"Bringing the alumni here is nice for them to keep in touch with the Institute and it is important for us to have this network, as it is good for the current fellows to meet and network with former fellows, and in general it is facilitating keeping the alumni network alive," explained Härkönen. "We currently have 700 alumni from the Max Weber Programme and they receive newsletter about what is going on in the programme, but events like this keep the network alive in a different way."
The Max Weber Fellows June conference also hosted a high-level keynote speech by Professor Jens Hainmüller from Stanford University. Delivered to a packed conference room, the address highlighted Professor Hainmüller's research on the immigrant integration challenge and what policies and interventions work to facilitate the successful integration of newcomers. Notably, Professor Hainmüller was also the recipient of the EUI's Honoris Causa degree. The keynote speech was open to the entire EUI community, bringing scholars from all academic units to participate in the interdisciplinary conference.
"The objective was to think together, discuss together about our research, and have fun together," concluded Huttner. "Research is about exchanging ideas and being with people, colleagues and sometimes friends, and that was what we wanted to do. We wanted to make people feel safe in their discussion and from what I see it has succeeded."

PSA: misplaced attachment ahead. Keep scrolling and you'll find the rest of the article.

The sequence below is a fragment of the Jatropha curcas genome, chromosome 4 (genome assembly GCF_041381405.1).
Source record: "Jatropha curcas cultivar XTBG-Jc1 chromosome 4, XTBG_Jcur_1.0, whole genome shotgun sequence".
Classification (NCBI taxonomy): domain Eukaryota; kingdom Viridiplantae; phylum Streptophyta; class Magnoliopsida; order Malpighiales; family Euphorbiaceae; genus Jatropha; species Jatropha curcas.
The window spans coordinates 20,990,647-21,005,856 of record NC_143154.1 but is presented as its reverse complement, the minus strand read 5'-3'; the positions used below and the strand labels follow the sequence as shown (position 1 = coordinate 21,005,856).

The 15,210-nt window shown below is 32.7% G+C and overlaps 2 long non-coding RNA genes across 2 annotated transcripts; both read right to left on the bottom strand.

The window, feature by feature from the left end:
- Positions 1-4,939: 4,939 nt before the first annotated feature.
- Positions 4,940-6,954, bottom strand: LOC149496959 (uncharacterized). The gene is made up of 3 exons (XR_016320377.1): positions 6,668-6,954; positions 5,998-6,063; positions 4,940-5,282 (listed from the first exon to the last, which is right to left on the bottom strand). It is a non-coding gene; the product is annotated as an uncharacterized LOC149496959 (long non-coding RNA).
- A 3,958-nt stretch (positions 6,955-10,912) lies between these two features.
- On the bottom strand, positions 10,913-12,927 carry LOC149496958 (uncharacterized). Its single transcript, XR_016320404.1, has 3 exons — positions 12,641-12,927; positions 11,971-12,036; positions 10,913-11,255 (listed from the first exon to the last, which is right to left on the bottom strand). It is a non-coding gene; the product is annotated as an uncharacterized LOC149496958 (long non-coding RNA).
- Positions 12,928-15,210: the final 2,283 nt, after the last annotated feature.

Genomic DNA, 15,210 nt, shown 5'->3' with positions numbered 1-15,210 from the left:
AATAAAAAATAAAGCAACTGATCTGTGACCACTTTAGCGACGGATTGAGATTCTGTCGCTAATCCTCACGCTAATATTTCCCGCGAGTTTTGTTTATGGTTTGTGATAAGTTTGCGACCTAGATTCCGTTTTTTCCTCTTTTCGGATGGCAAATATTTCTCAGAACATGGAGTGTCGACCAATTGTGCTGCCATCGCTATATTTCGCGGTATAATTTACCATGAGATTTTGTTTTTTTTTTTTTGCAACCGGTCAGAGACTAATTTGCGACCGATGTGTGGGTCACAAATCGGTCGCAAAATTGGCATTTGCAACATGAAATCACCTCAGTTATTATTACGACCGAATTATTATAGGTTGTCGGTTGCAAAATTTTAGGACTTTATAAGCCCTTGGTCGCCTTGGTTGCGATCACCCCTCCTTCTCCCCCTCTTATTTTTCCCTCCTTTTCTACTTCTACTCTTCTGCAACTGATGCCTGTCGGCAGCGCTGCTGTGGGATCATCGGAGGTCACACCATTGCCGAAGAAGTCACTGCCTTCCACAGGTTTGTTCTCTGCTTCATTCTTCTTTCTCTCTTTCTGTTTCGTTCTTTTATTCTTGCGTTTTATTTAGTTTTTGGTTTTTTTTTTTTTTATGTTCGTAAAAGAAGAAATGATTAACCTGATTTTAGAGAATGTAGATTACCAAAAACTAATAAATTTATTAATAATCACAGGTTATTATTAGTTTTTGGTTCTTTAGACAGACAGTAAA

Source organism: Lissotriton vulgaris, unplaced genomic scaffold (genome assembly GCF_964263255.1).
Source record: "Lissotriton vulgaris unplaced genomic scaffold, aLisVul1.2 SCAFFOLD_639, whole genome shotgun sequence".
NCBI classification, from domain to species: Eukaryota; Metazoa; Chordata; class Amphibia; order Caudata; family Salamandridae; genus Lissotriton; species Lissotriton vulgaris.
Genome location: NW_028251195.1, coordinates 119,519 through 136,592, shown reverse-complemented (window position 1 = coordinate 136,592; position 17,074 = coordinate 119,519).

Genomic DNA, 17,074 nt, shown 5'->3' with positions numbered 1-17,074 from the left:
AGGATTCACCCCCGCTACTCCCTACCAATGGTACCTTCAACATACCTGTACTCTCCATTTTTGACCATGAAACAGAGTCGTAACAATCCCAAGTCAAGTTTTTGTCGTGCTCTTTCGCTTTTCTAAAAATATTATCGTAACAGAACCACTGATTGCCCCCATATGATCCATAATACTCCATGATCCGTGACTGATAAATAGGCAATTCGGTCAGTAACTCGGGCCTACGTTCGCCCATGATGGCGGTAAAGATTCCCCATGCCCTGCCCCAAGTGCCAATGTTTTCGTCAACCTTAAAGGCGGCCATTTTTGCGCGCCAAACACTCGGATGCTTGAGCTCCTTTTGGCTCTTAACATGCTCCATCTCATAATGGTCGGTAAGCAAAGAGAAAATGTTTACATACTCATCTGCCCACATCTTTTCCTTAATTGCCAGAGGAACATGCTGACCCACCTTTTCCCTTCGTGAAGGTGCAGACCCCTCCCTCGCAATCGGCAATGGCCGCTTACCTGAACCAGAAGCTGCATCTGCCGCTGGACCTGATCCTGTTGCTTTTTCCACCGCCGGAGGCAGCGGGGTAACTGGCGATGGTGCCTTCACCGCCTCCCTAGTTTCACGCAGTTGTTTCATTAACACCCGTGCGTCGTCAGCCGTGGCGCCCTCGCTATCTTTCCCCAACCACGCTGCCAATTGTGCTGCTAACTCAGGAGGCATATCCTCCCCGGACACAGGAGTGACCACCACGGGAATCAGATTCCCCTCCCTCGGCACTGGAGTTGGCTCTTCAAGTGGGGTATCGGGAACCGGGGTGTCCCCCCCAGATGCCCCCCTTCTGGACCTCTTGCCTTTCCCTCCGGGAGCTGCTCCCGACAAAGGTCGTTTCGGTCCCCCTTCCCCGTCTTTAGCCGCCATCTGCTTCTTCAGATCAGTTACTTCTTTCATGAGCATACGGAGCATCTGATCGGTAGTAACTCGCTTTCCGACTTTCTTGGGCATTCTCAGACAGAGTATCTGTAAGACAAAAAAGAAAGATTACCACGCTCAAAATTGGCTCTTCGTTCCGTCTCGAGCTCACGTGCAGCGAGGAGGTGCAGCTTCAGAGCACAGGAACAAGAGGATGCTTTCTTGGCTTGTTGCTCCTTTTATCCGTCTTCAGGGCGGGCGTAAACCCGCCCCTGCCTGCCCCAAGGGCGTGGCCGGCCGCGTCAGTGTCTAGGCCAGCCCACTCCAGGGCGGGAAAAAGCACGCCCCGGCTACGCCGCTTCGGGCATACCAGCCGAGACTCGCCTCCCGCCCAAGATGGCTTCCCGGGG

"The idea is to bring present and past fellows together to exchange experience, talk about our research and establish collaboration," added Grudnicka. "The objective of the conference overall is to foster this interdisciplinary dialogue that is at the heart of the Max Weber Fellows."
During the 2022-2023 academic year, the Max Weber Fellows Programme hosted a total of 61 fellows, 35 of whom were female and 26 male. The fellows represented 31 nationalities from around the world.
The Max Weber Programme (MWP) is the largest international postdoctoral programme in the social sciences and humanities in Europe. It is known for pioneering the idea of a taught postdoctoral programme in the social and historical sciences – a distinct model that combines support for research with teaching, academic communication, and other career development skills. It fosters multidisciplinary research collaboration across departments and between established and early career researchers within the EUI.